Months went by as I obsessively tracked my cycles, and finally, a month or so after my father-in-law suddenly passed away I became pregnant. I can’t help but think there was something to the timing of it all.

About two months before my son was due I noticed one afternoon that he hadn’t been kicking up a storm, like usual. After a panicked call to my midwife, she had me come “just to make sure everything was ok.” It wasn’t. About eight hours after walking into her office my son was delivered via emergency C-section across the street in a local hospital. Because he needed more support than the hospital could provide, he had to be flown to a hospital with a higher level NICU. Other than the usual issues that come along with being born seven weeks early, he was healthy. Three weeks of long drives and visits that were too short, Little Man came home in time for Christmas. Best present ever!

Little Man in the NICU shortly before he came home.

Ever since my son was born life has truly been a journey of discovery, challenges, education, growth, and healing. And since Kundalini energy spontaneously opened, the journey has only deepened a hundred-fold.

My sincerest best wishes to everyone who is celebrating their mother, remembering their mother, who is being celebrated for being a mother, for those whose journey into motherhood was long and arduous or never came to fruition, and to all whose relationship with their mother is complicated.

About mariner2mother

I'm a mother of a creative 18 year old son, a former merchant ship's deck officer, and a wife. To feed my creative side I take photos. I am also Reiki attuned and am a student of Energy Healing, having used several healing modalities to work on myself and my family. My most recent adventure has me navigating a very challenging Kundalini Awakening.
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11 Responses to Mother’s Day – It’s Complicated

  1. What a touching story. I’m glad you’ve been able to move forward from past events.

  2. Adrian says:

    Thank you for sharing all of these stories about your path’s intertwinings with mothers and children. (I don’t have kids (by very deliberate choice) and my mom has been gone for 15 years and so mothers day now kind of skitters by me.) It’s kind of amazing, all of this. Wow that you had a few days with your daughter before she went to her new home. Thank you for this photo of her! And how amazingly cool that the soul of your unborn child who you chose not to bring into the world continues sending you unconditional love. I wish more people used their power of choice and wisdom to make that choice. (I love the discussion in Journey of Souls where the author finds that fetuses who die in utero either didn’t have a soul yet or the soul simply finds another body — the abortion debate doesn’t need to be a debate.) Blessings on you.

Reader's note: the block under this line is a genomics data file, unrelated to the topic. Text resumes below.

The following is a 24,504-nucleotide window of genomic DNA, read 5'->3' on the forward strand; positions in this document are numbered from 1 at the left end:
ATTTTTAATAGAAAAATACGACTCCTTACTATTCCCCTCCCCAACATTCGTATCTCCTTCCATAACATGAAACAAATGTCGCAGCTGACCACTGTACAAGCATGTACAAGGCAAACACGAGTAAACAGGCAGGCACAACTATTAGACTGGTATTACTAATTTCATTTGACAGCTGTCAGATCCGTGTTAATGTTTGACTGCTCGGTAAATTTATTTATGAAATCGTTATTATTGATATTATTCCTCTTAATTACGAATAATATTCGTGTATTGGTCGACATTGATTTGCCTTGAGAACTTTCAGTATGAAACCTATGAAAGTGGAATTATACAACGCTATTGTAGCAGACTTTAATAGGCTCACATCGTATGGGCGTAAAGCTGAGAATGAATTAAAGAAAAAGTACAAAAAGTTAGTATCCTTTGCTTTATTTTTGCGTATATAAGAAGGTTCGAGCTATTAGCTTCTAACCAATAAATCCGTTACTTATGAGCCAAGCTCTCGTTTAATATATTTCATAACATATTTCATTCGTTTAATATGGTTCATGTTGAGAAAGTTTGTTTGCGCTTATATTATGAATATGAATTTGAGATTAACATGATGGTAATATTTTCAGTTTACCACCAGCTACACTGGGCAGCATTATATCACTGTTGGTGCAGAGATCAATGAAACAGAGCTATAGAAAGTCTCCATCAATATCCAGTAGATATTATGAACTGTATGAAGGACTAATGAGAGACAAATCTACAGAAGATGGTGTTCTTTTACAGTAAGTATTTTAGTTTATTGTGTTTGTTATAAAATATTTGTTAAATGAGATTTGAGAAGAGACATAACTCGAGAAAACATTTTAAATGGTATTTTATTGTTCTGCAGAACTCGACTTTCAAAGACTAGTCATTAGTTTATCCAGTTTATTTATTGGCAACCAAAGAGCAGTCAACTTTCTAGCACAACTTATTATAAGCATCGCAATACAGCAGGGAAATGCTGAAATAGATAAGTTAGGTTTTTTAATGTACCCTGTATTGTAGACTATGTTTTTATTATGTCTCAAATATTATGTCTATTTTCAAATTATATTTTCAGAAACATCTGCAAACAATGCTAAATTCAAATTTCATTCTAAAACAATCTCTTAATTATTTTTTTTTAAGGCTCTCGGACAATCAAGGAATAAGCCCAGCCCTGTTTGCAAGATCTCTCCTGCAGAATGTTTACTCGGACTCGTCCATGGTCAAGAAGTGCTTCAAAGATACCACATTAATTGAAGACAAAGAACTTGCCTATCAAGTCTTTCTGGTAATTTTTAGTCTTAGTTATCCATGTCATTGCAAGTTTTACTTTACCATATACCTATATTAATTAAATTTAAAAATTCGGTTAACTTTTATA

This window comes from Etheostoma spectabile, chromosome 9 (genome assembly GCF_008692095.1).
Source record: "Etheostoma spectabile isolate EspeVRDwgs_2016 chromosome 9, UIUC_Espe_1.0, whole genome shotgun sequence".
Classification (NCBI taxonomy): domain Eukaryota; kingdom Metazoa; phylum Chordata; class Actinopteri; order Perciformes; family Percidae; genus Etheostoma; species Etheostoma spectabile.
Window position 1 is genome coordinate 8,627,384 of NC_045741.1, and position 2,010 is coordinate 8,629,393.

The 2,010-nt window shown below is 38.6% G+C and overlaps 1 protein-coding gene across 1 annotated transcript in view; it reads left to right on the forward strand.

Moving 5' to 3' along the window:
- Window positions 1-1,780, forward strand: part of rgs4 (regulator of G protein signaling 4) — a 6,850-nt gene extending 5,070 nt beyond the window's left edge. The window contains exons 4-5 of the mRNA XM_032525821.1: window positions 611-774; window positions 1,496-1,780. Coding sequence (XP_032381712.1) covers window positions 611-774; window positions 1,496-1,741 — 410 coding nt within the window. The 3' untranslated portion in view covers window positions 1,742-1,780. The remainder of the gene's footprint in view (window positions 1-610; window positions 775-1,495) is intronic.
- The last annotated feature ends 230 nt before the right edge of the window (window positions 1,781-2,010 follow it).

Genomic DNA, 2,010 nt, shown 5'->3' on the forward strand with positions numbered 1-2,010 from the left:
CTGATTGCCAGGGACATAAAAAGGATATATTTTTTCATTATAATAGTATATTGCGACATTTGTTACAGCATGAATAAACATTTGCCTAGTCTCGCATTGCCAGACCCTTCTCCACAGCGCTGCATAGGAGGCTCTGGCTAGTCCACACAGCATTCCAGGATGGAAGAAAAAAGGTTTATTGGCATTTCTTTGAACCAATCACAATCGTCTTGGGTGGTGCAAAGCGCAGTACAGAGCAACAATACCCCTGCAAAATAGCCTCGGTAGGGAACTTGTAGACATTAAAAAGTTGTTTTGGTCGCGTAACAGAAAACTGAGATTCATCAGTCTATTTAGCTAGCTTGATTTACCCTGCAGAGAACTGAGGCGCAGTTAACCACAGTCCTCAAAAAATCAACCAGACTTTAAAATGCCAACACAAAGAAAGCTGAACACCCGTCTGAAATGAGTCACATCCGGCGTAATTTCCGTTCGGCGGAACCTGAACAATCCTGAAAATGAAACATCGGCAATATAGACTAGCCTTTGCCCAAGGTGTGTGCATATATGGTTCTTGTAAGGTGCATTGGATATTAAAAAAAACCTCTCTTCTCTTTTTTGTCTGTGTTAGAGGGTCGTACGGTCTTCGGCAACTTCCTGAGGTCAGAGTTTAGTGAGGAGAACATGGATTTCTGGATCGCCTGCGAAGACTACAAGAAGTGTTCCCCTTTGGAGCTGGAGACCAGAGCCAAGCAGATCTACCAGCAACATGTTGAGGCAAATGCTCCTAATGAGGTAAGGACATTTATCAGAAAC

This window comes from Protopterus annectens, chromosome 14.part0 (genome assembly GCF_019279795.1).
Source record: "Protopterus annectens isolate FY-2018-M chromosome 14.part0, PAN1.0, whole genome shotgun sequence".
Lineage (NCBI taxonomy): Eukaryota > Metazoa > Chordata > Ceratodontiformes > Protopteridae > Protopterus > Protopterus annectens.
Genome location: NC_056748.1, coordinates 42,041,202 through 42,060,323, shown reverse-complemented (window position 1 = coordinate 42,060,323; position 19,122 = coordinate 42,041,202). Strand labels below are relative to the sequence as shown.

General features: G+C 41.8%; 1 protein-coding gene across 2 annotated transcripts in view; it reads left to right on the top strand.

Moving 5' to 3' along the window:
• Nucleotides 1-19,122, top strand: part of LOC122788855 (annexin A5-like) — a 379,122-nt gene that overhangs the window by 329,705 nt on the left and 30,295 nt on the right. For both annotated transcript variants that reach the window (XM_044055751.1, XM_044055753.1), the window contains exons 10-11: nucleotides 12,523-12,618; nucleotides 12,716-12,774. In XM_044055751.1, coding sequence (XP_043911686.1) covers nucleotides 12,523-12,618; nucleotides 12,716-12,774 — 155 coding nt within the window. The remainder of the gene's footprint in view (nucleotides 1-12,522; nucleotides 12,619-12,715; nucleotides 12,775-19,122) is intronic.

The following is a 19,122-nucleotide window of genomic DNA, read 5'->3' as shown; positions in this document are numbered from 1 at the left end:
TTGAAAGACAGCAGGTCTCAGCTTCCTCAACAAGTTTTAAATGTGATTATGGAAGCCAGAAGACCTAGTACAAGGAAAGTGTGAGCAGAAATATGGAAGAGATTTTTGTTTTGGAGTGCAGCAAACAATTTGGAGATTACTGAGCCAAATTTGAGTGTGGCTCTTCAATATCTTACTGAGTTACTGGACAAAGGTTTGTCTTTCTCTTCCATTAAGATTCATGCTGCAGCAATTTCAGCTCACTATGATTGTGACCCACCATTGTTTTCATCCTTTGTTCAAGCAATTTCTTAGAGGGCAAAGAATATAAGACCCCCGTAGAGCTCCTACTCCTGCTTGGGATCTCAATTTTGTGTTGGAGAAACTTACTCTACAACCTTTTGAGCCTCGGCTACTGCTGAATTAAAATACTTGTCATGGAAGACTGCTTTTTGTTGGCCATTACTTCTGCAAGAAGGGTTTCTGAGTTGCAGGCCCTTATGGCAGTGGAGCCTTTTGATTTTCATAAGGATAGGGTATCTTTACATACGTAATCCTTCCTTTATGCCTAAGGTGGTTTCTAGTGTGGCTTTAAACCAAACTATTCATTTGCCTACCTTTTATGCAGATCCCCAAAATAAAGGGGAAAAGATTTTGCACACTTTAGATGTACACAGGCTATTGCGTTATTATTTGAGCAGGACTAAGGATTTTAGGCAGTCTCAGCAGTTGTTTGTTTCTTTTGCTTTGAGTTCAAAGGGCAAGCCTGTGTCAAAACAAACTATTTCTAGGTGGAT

• You’re so welcome. And yes, souls tend to move in and out of the body before it’s born, some only wanting a very brief physical experience. They don’t really differentiate when it comes to how the body dies – no judgment. It’s often about an agreement between souls. I totally respect people’s deliberate decision to not have children. I’ve been told my original soul’s plan was for me to not have any, but evidently plans can change.

    • Just wanted to add that I love Michael Newton’s work, which I discovered about a decade ago.

  3. Reblogged this on Remembering My Divinity and commented:

    As side effects from my second Covid vaccination began to hit yesterday, my thoughts about Mother’s Day rambled out of me. Here they are.

  4. candidkay says:

    I often say that I thought I was signing up for the community college cooking class version of life as a soul but I unwittingly raised my hand for the Harvard MBA program of life. You, my dear, have gone PhD level. I know you know that. Thank you for continuing to share your truth with us. Makes us all think.

    • First off, thank you! And secondly, I hear you loud and clear. Discovering that we actually signed up for this shit has me simultaneously nodding in knowingness and saying WTF was I thinking? And how much more can I take – how much further can I go? You impress the hell out of me. I know for sure that by the time we reach mission complete in our lives we’ll have wrung every bit out of them.

      • candidkay says:

        Thank you. Your words resonate with me completely. Especially the WTF was I thinking part :-). As for the impressing part, I am honored. Really. I’ve been struggling with where life is taking me lately and that means a lot.

  5. Wow! Thanks for sharing your story. I’m glad you have a photo of her. Years ago when I owned my own photography studio I used to volunteer my time to take photos of babies being released for adoption. I didn’t understand why I wanted to do that. But about a decade later I found out I was adopted. And when I reflect on those photo moments in the hospital I believe my spirit wanted to visit a lost moment in my life’s timeline. Thank you again for sharing this story. 💛

    • You’re so welcome and right back at you. I read a bit of your story today and holy cow! I love how your spirit moved you to take those photos. No coincidence! (Photography has been a passion of mine).